Opinion: Replacing a classic is a mistake

“To Kill A Mockingbird,” once seen as a staple of the American school system, is now no longer taught — but why?


Krystal Zamudio and Kenzie Sroka

“To Kill a Mockingbird” is a classic taught in many public high schools around the U.S., but some schools have pulled it from its curriculum after concerns of a “white savior narrative” and made room for more diverse voices.

Beth Brackmann, Contributing Writer

After talking with parents or other older relatives about their high school experiences one thing becomes apparent, they have all read a book that the school no longer teaches. It doesn’t seem all that surprising considering that things change, but what about a book that has been taught since the early 60s? “To Kill a Mockingbird” has been praised and criticized since its release because of the topics it covers. But just because this book can be controversial doesn’t mean that it should be pulled from classes.  

In 1960, “To Kill A Mockingbird” was released with instant success, winning awards such as the Pulitzer Prize. Around 1963 is when the public school system began teaching the book to middle and high school students depending on the schools. Starting this year at MCHS, “To Kill A Mockingbird” is no longer a part of the English II curriculum, though some teachers have the option to teach bits and pieces of the book.

The main issue with this novel is the racism that is spread throughout. Using slurs and other harmful terms directed to a specific group of people is never a good thing to have in a book, and especially one that is being taught to kids. At the same time though, if those things are not taught and explained what is wrong with it, those kids will not know why it’s bad. Exposing kids to these types of topics and why those things can be harmful can allow them to try and change society for the better. That is only going to happen though if the teachers that are teaching the book are trained well and fully explain the topics, and have full discussions with their students.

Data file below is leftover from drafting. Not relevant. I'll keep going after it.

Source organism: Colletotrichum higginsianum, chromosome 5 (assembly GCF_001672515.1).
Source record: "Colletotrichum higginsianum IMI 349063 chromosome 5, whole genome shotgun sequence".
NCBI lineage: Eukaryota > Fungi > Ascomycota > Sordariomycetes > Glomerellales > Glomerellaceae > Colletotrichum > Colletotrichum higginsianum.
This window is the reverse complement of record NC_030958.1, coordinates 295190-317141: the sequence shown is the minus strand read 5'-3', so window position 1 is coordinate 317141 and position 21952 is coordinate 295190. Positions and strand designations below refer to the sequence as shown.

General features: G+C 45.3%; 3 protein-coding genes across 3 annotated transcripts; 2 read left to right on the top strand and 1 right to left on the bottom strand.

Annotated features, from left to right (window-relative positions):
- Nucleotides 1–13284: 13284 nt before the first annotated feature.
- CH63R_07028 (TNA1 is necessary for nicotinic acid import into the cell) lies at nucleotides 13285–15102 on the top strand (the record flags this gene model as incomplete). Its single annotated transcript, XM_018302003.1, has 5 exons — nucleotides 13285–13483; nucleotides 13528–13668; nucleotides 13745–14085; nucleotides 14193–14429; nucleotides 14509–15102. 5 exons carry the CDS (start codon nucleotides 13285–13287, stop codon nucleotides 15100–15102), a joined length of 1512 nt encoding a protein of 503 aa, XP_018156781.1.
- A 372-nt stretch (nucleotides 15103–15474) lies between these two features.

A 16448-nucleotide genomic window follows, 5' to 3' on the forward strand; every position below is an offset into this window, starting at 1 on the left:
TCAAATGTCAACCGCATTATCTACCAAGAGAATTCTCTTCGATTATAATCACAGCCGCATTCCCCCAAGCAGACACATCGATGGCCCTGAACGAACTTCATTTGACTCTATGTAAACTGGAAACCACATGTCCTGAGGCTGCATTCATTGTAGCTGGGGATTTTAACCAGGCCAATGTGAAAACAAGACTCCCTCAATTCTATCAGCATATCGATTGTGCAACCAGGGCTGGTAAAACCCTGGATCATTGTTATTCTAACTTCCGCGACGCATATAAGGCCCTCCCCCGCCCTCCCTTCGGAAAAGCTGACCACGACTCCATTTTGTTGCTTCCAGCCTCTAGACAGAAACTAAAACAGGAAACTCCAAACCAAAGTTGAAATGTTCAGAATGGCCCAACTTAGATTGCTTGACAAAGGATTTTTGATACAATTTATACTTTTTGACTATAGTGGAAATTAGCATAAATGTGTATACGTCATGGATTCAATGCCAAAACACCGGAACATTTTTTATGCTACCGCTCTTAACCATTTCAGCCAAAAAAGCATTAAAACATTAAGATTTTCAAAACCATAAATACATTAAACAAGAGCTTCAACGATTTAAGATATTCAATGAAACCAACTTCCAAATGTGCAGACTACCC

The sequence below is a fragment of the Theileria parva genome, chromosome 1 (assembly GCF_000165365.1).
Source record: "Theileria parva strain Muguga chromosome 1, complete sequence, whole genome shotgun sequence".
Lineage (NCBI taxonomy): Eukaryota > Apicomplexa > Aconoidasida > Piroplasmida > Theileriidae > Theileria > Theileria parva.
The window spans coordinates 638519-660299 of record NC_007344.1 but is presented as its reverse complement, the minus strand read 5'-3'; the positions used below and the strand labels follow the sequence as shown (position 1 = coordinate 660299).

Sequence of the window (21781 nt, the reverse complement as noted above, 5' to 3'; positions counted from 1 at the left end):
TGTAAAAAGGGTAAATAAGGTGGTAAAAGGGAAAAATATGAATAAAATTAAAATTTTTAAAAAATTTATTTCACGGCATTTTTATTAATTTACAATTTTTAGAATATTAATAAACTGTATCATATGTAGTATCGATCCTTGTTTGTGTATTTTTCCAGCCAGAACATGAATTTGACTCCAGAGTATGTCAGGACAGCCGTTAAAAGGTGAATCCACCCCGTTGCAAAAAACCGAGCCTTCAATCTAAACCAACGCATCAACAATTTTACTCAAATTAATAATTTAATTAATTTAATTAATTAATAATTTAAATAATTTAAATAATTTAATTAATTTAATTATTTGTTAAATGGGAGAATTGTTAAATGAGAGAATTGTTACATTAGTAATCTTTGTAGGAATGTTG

As far as the slurs go, just remove them. Edit them out. It sounds harder than it really is. This option has been done before with books like Mark Twain’s Huckleberry Finn. NPR wrote, “The story will stay the same, but the N-word will be scrubbed from its pages 219 times. Alabama-based publisher NewSouth Books will replace Twain’s noun with the word slave.” Even that decision has had some backlash from teachers and librarians stating that those words are an important part of the story. That might be true to some extent but if removing those harmful terms allows these books to continue to be read and taught, then let it happen. In “To Kill a Mockingbird” the topics are strong enough that you don’t need those specific words to be in there for the messages to still be powerful. 

This story gets buried in the negative reactions caused by this racism. Take a step back and think about it. This was written from the point of view of somebody living in the south in the 1930s, racism was unfortunately normal in that time period. Just like in a history class, this book describes what life was like in that time. The only thing that makes this book different from a history class is that it goes more in depth. If the book was written in a different time period and didn’t have straight racism in it, it would most likely still be being taught. 

The racism in this book can be harmful and could very well not be taught right. If the teacher doesn’t get a good understanding of the material and the right and wrong things to talk about it could offend a student causing parents to get involved and the school taking the blame. The same situation could happen if a discussion gets out of hand. According to Marshal Libraries in 2020, “A white substitute teacher at the Mustang (OK) High School read the N-Word aloud from ‘To Kill A Mockingbird.’ The only black student in the class recorded the reading, notified the teacher that she was offended, and brought the matter to the attention of the principal. The district adopted a new policy stating that ‘racially charged language will no longer be spoken in classroom.’” Teaching students to read slurs or a teacher saying them, should not be something that is allowed in schools. A book with such a negative story, and a racist plot should not be taught to students. 

This book may not be as commonly taught anymore, but it’s a book that everyone should have the chance to read. It covers the strengths and weaknesses of society, and even with the problems it has, the book has valuable lessons. With the message of understanding the value of empathy and the differences between yourself and others. “To Kill a Mockingbird” if taught right, can cause thought provoking conversations between students and teachers and allow views to change.